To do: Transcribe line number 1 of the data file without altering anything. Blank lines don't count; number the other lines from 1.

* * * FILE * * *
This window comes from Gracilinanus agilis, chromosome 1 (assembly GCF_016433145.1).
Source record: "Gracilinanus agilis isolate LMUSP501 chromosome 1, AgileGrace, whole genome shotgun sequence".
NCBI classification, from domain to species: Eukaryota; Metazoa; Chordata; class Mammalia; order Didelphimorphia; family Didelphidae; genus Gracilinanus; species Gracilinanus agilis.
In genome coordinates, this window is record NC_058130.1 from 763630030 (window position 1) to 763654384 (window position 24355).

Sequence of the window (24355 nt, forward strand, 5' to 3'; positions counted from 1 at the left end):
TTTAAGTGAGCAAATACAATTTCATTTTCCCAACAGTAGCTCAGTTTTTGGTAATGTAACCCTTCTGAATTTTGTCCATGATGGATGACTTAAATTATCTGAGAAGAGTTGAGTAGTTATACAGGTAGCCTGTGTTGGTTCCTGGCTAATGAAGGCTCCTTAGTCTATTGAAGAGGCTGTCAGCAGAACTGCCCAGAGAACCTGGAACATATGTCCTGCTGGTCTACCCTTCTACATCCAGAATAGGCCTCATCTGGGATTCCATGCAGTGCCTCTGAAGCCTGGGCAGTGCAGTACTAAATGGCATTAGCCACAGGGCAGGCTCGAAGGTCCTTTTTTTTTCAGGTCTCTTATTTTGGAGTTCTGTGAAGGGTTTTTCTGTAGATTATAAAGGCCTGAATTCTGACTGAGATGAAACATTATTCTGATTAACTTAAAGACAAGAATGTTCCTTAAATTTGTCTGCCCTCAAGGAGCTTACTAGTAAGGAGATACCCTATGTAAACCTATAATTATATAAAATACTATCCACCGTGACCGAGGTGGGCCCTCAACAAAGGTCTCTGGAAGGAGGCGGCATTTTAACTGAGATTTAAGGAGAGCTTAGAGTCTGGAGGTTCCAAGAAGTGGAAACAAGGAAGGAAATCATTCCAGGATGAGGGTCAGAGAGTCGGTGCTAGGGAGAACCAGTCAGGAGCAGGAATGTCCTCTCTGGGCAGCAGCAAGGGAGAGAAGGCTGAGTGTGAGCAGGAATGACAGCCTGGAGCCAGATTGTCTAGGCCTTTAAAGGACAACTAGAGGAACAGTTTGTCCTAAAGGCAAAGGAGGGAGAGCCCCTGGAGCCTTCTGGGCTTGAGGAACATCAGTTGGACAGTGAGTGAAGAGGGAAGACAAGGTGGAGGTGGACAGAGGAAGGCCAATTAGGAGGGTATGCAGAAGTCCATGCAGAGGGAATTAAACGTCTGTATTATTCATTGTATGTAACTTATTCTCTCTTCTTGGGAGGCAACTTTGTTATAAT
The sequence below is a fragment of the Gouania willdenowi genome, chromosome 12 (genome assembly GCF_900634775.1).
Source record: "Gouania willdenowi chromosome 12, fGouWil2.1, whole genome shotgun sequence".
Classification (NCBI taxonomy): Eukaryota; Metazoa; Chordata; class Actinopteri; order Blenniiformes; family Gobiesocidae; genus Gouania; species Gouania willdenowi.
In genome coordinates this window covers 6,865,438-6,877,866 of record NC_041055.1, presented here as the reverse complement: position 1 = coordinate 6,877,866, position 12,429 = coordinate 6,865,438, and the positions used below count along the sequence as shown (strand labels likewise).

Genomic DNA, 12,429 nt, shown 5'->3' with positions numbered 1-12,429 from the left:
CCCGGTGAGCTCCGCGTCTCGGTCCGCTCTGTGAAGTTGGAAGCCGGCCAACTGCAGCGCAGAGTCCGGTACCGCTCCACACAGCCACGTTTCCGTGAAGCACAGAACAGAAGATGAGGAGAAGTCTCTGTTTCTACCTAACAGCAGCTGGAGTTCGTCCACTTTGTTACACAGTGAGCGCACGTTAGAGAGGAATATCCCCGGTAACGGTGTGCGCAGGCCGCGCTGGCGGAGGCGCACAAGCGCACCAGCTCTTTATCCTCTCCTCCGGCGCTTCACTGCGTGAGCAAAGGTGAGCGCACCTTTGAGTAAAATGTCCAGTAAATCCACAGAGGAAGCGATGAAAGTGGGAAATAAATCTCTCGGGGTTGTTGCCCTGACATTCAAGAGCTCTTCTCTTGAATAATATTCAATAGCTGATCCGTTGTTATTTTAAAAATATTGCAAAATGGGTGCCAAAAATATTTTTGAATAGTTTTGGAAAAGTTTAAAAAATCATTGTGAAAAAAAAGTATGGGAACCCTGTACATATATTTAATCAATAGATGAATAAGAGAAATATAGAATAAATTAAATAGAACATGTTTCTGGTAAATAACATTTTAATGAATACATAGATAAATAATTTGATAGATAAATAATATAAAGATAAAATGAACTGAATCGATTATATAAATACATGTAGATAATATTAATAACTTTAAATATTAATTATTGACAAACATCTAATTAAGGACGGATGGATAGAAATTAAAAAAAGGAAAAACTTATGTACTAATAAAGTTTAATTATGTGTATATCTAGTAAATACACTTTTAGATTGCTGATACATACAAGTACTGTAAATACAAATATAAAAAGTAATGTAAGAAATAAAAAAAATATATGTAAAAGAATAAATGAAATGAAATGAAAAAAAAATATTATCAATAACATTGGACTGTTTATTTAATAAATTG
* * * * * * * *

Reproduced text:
This window comes from Gracilinanus agilis, chromosome 1 (assembly GCF_016433145.1).